22 Interesting Facts About Ruby-Throated Hummingbirds

Ruby-throated hummingbirds are tiny, fast-flying birds that are commonly seen throughout the eastern United States during the warm weather months. They have many unique characteristics that help them thrive in their range. Keep reading for 22 fun facts about the Ruby-throated hummingbird!

Facts About Ruby-throated Hummingbirds

1. Ruby-throated Hummingbirds Beat Their Wings Extremely Fast

Ruby-throated hummingbirds are very fast flyers and have the ability to zip from flower to flower at high speeds. These hummingbirds are capable of beating their wings as much as 50 times per second.

2. Males and Females have different colored throats

The name of the Ruby-throated hummingbird stems from the appearance of the male. Males of the species have a bright red throat, while females have white colored throats.

3. Ruby-throated Hummingbird have iridescent feathers

Ruby-throated hummingbirds are easily recognizable by their shiny feathers that have a reflective, iridescent sheen, especially in sunlight. Their head, back and tail are covered in shiny emerald green feathers. Because of this iridescence, in certain light both their green body feathers or red throat feathers may appear black.

Female Ruby-Throated Hummingbird (Image:birdfeederhub.com)

4. Ruby-throated hummingbirds don’t sing, but they do make sounds

Although you won’t see them sitting on a branch and singing like your backyard songbirds, they do make sounds. Their calls sound like high pitched squeaks. You will often hear many of these squeaks and squeals as they chase each other.

5. Ruby-throated Hummingbirds Are Common Backyard Visitors

Not all hummingbirds are comfortable visiting backyards, but ruby’s seem right at home. If you have a garden or your backyard has many flowers, these hummingbirds will be frequent visitors. They will also happily approach hummingbird feeders for food.

6. Ruby-throated Hummingbird Nests Can Expand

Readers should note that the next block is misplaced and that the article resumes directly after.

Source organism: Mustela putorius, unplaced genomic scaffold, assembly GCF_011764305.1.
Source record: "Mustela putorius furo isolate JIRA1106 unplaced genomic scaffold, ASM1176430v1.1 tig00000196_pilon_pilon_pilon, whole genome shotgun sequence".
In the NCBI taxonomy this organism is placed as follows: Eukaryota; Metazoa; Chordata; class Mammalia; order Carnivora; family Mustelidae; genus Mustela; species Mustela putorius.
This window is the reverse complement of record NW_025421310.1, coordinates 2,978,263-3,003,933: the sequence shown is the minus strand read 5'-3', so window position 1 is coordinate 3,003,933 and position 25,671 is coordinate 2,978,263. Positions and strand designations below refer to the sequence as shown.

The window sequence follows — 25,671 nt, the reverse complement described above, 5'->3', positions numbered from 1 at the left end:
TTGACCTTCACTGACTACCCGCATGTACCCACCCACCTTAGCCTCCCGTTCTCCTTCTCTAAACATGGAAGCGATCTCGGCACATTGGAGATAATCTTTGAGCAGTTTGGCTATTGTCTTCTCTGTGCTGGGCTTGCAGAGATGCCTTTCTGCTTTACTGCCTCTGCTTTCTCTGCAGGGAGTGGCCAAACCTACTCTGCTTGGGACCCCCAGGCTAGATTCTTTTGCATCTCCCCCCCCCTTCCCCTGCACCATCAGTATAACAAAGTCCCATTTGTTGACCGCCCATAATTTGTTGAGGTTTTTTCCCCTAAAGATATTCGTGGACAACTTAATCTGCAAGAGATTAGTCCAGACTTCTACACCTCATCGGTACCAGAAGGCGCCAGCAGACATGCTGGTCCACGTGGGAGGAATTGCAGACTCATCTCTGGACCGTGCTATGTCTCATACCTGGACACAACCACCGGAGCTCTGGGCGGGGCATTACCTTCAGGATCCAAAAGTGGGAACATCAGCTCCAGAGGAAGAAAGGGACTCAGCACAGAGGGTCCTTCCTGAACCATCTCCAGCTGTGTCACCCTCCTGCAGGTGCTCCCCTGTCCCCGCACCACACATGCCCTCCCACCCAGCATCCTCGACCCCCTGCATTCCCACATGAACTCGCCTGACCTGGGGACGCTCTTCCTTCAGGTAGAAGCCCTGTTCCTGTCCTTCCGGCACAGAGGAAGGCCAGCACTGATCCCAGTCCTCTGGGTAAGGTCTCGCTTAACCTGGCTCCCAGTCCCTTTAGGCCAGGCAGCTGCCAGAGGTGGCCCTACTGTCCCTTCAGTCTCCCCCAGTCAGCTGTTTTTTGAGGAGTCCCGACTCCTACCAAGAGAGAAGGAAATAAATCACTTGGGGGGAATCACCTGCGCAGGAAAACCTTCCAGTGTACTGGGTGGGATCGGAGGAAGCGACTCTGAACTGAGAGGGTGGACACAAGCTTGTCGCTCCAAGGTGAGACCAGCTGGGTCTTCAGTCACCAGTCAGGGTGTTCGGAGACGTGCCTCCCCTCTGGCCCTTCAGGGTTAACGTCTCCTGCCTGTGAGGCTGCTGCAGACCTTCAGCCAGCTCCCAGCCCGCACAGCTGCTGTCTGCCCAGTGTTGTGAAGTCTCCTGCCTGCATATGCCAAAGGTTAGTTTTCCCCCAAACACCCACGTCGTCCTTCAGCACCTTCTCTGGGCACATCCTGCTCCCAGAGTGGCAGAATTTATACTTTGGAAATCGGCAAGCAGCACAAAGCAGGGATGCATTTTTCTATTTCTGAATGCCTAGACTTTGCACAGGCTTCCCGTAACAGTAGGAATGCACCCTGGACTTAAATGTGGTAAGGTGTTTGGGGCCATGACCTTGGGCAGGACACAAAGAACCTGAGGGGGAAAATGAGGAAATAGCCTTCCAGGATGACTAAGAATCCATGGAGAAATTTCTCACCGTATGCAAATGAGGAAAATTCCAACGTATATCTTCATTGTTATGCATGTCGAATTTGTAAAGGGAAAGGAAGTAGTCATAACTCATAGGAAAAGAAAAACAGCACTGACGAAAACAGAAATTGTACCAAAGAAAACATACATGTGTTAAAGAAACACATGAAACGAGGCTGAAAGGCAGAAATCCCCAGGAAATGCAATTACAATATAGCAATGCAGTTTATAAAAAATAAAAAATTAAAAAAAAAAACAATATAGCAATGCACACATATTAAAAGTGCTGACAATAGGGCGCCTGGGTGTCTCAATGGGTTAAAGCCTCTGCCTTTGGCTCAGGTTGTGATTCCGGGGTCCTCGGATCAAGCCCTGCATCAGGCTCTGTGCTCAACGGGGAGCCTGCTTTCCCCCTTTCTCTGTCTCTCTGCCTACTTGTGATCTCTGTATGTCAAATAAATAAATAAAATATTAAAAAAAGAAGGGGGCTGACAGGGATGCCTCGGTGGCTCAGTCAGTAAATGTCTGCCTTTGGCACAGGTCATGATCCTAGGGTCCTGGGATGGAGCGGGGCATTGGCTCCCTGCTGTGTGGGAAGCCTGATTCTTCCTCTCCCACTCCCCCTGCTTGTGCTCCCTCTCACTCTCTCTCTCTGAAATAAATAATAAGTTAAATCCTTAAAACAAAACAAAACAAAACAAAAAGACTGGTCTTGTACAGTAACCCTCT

When constructing the small cup-shaped nest out of plant materials and spider silk, the mother hummingbird keeps it pliable. She will stomp down the base, but leave the walls of the nest slightly flexible. This will allow the nest to stretch as the baby hummingbirds grow.

Ruby-throated hummingbird building her nest | image by Lorie Shaull via Flickr | CC BY 2.0

7. Ruby-throated Hummingbirds Love Tubular Flowers

Ruby-throated hummingbirds favor tubular flowers because of the great amount of nectar the flowers produce. Bees are unable to reach the nectar and pollen within tubular flowers, which allows hummingbirds to feed on these flowers without having to compete with bees.

8.  Ruby-throated hummingbirds are migratory

Once fall approaches, Ruby-throated hummingbirds begin to migrate south to lower Mexico and Central America where they will spend the winter. At the start of spring, they make their way back up north to the United States and Canada to prepare for breeding season. Many people eagerly await their return, which begins in southern states as early as March and April.

9. During migration ruby-throated hummingbirds can travel 500 miles at a time.

Many Ruby-throated hummingbirds choose to travel across the Gulf of Mexico during their migration. They can make this flight of about 500 miles in less than a day without stopping. 

The Ruby-Throated, common visitor of eastern North America. (Image credit: birdfeederhub)

10. Ruby-throated Hummingbirds Use Their Tongue to Drink Nectar Rapidly

A hummingbird tongue is approximately the same length as their beak. When Ruby-throated hummingbirds stick their beak down into flowers, they are using their long tongues to reach the nectar that sits at the bottom.

11. Ruby-throated Hummingbirds Wrap Their Nests in Spider silk

Female Ruby-throated hummingbirds will use the silk from spider webs to keep the nest together. Once the nest is complete, leaves and lichen are used to camouflage the nest from potential predators. Leaving spiderwebs in your yard can actually help hummingbirds by providing material for their nests!

12. Red and Orange Flowers Attract Ruby-throated Hummingbirds